• 5 dyads you can put to work for you right away!

    in Chords & Progressions

    As you know from this past lesson, a dyad is a 2-note combination.

    People still debate over whether it should officially be called a “chord” or if it’s just an interval. (Those who want to keep it just an “interval” believe that chords start at three or more notes).

    But who cares what you think of them as — they can enhance your playing! :-)

    This post can’t be too long because I need to get back on the freeway down to Long Beach. My grandma is still in the hospital and when it seems like she is recovering, something else happens to knock us backward. Pray for her.

    So here are my top 5 favorite dyads to play…

    1) Power chords

    I talked about “power chords” in this previous lesson.

    They are intervals that span a fifth. An example of a power chord is from “C” to “G.”

    You can use them to power up most chords because if you think about, they all possess that perfect fifth interval (except for diminished and augmented chords).

    When playing extended chords like sevenths, ninths, elevenths, and thirteenths, some people use power chords on their left, therefore, freeing up their right hand to focus on the upper tones in the chord.

    2) Tritone

    You can find extensive information on tritones in these two lessons.

    I call them the little cousin of the power chord.

    If you know your power chords and can lower your fifth tone a half step, then you know your tritones! That’s all they are!

    They are an interval of a flatted fifth. So instead of playing “C” to “G,” you play “C” to “Gb.”

    These are also found in dominant 7 chords. For example, a C dominant 7 chord has these notes: C + E + G + Bb. Do you notice the tritone from “E” to “Bb?” (Don’t worry, over time you’ll start recognizing them quickly).

    Try experimenting with certain tritones on your left hand and various dominant, major, and even minor chords on your right hand. You’ll be amazed at what you come up with.

    3) Ditone

    I remember a few years back when gospel musicians started throwing this “fancy” word around. LOL :-)

    It’s basically the Greek way to say “major third.”

    But I like the use of “ditone” because it relates it to the tritone, which has a similar function.

    Basically, ditones have 2 whole steps between them. “C” to “E” is an example of a ditone.

    Tritones” are their bigger sisters (they have 3 whole steps between them).

    Essentially, anywhere you play a tritone, try its little brother and you’ll get a different feel.

    In fact, you can combine them: C + E + Bb

    Notice the ditone between “C” and “E” and the tritone between “E” and “Bb.”

    (I know… I know… looks like a dominant 7 chord to me too! But there are little nuances like this that make all the difference.)

    Like this chord…

    C aug 7 (#9)

    …you can easily voice this chord a million different ways but notice the use of the ditone at the bottom — then the tritone interval between the “E” and “Bb” — and even the use of a quartal chord up top. See this past lesson for more info on quartal chords.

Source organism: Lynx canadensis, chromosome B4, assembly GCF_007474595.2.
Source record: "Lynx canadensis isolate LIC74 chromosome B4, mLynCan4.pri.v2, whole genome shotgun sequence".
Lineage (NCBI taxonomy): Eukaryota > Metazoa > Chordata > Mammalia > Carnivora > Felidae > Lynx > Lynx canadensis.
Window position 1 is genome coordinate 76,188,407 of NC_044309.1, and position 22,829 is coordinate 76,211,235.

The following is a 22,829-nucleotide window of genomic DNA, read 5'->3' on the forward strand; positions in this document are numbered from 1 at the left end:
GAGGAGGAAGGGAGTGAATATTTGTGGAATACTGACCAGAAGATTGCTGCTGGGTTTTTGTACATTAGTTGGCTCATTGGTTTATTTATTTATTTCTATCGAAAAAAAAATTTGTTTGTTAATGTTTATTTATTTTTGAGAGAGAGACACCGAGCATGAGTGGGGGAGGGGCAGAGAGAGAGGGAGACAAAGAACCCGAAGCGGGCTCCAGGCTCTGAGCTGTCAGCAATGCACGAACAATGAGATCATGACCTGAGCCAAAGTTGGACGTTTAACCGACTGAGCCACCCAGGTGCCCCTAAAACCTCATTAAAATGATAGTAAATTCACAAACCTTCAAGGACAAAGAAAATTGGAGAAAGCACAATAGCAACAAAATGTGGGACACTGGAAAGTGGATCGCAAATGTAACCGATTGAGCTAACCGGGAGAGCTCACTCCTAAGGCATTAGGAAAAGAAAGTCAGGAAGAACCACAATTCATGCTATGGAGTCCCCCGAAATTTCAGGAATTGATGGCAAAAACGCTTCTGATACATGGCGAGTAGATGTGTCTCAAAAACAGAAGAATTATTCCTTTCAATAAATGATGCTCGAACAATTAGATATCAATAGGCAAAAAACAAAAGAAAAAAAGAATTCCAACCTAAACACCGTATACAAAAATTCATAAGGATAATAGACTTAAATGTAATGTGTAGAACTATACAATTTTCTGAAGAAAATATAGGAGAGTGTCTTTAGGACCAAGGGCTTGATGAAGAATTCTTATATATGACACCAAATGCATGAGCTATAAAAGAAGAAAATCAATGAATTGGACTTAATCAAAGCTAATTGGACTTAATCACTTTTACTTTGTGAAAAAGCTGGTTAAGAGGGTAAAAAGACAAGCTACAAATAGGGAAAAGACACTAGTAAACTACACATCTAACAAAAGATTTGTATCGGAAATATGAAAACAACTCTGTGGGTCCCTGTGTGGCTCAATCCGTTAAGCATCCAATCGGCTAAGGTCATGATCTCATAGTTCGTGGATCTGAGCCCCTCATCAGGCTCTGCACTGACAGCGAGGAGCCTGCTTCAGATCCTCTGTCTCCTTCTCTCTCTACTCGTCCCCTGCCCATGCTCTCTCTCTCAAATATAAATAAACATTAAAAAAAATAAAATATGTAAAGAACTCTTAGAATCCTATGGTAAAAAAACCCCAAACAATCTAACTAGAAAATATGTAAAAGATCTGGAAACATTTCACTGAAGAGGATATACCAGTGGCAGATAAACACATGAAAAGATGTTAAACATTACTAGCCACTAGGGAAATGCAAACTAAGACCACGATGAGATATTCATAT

4) Major 7 interval

    Sometimes, you don’t want a power chord on your left. Like when you’re playing some type of extended major chord (major 9, major 11, etc), maybe you just want to play “C” and the higher “B” on your left hand and the rest of your chord on the right hand.

    This lesson from last month really illustrates what I’m talking about.

    But the idea is to try it any time an extended major chord is necessary.

    5) “b7” interval

    The last dyad you should get used to is the b7 interval. It’s basically the same as the major 7 interval, except you lower the 7th a half step. So instead of “C + B,” you’ll play “C + Bb.”

    You’d use this one just like the tritone and ditone… same function.

    Notice on the chord above that “C to Bb” is the outer shell that results from putting a ditone “C + E” together with a tritone “E + Bb.” Similar to the major 7 interval, you’d simply play a b7 interval when you want to use less notes and keep the sound open.

    Exercise: What other usages can you find for these dyads? Let’s make a list!

    Until next time —

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    Hi, I'm Jermaine Griggs, founder of this site. We teach people how to express themselves through the language of music. Just as you talk and listen freely, music can be enjoyed and played in the same way... if you know the rules of the "language!" I started this site at 17 years old in August 2000 and more than a decade later, we've helped literally millions of musicians along the way. Enjoy!

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    { 5 comments… read them below or add one }

    1 Bill

    Like your last two lessons that are in the form of a list. Helps me to organize the concepts.

    Sorry to hear about your grandma. I will keep her in my prayers.



    2 Charles

    Very very fitting lesson.


    3 Missie

    I’ve never heard of a dyad and ditone before coming to this blog. But I guess music is filled with so many surprises !!!





    F + Eb/ A + Db +Ab


    5 Jermaine

    Appreciate it Tru!


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